What a wild assortment of amounts these cards have! I’m convinced that all the 3-ofs must be the either the result of so much or so minimal testing. If I saw this list outside of the event results, I would probably tell myself that someone just wanted to play all of the cards with no regard for when they drew how many of them.

The greater strike I have against this deck, or the reason that it is so tainted in my opinion, is … did you figure it out? That’s right: Tainted Strike. In the old haymaker lists, you had three creatures to attack with at the most: Kiln Fiend, Nivmagus Elemental, and Death’s Shadow. Whenever any of these creatures reached nine power, Tainted Strike dealt a lethal blow in its one swing.

This deck is different. Here, our plan B is to build lethal incrementally using Monastery Swiftspear, and it’s a darn good plan, especially with the support from Treasure Cruise. In a format where mana-bases deal five damage to their players, let’s take advantage of being the deck that can most quickly deal 15 more. Let’s not allow our opponent to be functionally at 25 life before the game begins, dealing 19 points of regular damage with Swiftspear and 10 more with a Death’s Shadow targeted by Tainted Strike. It works for Affinity, but that’s a different animal altogether.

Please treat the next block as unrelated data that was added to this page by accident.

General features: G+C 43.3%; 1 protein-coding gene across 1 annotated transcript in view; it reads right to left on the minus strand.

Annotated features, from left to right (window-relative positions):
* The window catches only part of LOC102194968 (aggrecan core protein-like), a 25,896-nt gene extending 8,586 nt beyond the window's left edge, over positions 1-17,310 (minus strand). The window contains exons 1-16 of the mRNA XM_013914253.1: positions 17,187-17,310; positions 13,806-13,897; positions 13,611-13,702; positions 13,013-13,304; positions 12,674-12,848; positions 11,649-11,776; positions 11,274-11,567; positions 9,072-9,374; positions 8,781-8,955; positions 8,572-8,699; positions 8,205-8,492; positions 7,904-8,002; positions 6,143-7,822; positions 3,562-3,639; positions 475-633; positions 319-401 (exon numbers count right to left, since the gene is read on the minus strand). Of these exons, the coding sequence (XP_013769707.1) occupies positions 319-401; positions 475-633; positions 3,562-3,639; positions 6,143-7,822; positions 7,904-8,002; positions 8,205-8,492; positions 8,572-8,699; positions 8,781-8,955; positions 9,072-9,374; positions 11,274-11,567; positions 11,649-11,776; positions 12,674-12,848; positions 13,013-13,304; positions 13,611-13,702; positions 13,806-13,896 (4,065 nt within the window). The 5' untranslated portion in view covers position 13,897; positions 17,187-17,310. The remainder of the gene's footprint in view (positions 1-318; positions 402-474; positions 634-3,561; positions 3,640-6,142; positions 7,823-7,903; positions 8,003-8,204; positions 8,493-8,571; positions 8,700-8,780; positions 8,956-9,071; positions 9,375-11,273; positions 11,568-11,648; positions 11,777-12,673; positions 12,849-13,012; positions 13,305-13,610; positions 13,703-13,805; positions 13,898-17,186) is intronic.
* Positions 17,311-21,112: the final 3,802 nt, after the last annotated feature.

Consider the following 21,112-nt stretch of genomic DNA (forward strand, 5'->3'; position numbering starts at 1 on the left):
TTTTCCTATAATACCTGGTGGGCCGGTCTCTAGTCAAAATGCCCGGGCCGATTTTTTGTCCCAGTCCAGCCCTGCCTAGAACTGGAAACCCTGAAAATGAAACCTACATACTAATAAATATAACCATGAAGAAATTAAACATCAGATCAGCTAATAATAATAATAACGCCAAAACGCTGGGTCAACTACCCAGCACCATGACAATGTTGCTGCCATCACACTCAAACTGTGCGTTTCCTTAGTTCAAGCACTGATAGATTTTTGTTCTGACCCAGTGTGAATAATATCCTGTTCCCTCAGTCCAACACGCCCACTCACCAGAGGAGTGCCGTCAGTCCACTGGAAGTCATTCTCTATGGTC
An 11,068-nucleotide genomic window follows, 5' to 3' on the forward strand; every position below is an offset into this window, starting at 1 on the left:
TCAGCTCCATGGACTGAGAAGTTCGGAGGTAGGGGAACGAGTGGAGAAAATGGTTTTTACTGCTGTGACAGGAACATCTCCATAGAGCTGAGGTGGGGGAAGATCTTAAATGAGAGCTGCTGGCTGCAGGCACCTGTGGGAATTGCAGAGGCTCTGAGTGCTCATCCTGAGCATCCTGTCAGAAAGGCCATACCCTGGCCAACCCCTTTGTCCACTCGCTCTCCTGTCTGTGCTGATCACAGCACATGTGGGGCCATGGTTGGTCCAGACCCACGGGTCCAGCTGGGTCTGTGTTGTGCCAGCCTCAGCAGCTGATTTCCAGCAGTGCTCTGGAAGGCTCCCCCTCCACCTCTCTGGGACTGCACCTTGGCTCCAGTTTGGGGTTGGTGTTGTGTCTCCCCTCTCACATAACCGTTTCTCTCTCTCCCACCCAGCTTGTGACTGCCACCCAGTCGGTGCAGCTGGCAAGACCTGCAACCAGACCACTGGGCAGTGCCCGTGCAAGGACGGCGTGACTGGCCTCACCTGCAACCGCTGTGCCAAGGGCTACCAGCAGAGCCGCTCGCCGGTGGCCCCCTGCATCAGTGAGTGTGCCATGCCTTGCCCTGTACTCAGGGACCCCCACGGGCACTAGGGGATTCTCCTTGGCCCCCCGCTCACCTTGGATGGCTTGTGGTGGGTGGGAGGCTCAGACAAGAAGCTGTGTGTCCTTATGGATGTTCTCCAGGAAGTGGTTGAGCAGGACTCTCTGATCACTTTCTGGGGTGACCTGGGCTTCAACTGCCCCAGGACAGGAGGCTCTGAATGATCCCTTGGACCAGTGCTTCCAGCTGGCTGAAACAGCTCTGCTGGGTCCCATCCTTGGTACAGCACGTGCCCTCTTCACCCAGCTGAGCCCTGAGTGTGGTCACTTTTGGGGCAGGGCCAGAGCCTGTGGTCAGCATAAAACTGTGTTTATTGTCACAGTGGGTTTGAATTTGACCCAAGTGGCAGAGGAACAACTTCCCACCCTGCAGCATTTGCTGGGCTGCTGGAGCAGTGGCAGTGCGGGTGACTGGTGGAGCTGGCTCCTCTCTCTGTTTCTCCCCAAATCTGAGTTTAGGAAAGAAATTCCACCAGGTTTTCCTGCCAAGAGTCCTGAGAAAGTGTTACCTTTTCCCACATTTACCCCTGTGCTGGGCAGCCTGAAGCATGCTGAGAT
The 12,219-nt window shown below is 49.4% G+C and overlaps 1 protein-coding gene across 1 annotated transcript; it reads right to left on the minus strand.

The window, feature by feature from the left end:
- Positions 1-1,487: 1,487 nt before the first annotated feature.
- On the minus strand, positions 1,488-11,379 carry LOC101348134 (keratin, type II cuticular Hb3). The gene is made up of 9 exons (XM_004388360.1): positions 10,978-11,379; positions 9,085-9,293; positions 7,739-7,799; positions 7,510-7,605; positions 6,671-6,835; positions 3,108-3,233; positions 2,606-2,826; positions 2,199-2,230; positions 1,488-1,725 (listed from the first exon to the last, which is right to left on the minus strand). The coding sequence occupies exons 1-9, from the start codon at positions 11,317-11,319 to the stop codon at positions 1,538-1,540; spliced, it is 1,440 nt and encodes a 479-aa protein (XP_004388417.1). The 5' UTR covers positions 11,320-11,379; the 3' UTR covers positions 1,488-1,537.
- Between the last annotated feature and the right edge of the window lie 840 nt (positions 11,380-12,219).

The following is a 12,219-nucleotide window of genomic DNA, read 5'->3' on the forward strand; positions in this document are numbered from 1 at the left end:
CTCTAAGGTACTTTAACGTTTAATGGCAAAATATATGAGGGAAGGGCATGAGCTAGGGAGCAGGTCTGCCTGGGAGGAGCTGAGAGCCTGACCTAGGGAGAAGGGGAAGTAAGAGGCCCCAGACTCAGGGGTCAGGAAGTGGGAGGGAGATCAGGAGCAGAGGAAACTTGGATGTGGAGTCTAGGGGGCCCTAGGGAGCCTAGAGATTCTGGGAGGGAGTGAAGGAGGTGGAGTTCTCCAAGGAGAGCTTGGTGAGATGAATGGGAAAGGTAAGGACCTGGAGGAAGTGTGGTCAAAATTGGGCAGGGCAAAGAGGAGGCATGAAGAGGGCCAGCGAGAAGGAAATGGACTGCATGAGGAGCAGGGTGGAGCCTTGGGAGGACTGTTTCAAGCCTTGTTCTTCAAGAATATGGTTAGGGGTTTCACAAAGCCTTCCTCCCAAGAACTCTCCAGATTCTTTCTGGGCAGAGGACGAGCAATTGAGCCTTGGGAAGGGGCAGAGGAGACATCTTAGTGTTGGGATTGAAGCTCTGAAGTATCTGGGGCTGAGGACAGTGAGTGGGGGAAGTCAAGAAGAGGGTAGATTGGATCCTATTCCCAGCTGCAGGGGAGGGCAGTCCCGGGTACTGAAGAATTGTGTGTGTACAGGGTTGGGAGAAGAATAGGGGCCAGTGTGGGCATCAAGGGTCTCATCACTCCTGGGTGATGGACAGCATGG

So, taking a more streamlined, regular damage approach, here is my build of Grixis Elemental combo:

Drinkard Elementals (Modern)

Land (17)
Blood Crypt
Bloodstained Mire
City of Brass
Polluted Delta
Steam Vents
Watery Grave

Creatures (14)
Death’s Shadow
Kiln Fiend
Monastery Swiftspear
Nivmagus Elemental

Other Spells (29)
Apostle’s Blessing
Assault Strobe
Gitaxian Probe
Ground Rift
Gut Shot
Lightning Bolt
Mutagenic Growth
Treasure Cruise
Sideboard (15)
Not of this World
Rakdos Charm
Shattering Spree
Thoughtseize
Young Pyromancer

After tinkering around with the list, I can definitely understand the number of three-ofs. I may drop Assault Strobe altogether, as many Pauper U/R Delver Fiend players have done. It may prove to be overkill. On the other end of the spectrum, I may be too greedy by dropping the maindeck Thoughtseize. The thing is that I don’t expect there to be a faster combo, and Apostle’s Blessing plus the regular suite of pump effects protect our creatures.

The sideboard is my favorite part of the deck. We get another free spell in Not of this World. It has been used in Dark Depths Legacy combos to protect Cthulhu, and similarly it can save a Kiln Fiend after two others instants or sorceries have resolved, a Death’s Shadow when we are at six life, or a Nivmagus Elemental after three activations. We bring these guys in to support Apostle’s Blessing in the matchups where we expect to see Path to Exile and even Slaughter Pact.

It’s not the cheapest deck I could enter into a Modern Daily Event, but it would probably be the most fun. Enjoy the free spells, and enjoy the free wins!

-drinkard

PS:
As promised, here are the benchmarks for cheapest decks (that I’ve found anyway) in Modern and Legacy:

User mlschultz’s absurdly cheap Elf Lord deck in Modern:
http://www.mtgpulse.com/event/8514#116529

User alexstrasza_95’s 20 ticket Legacy burn deck:
http://www.mtggoldfish.com/archetype/legacy-wbr-16153#online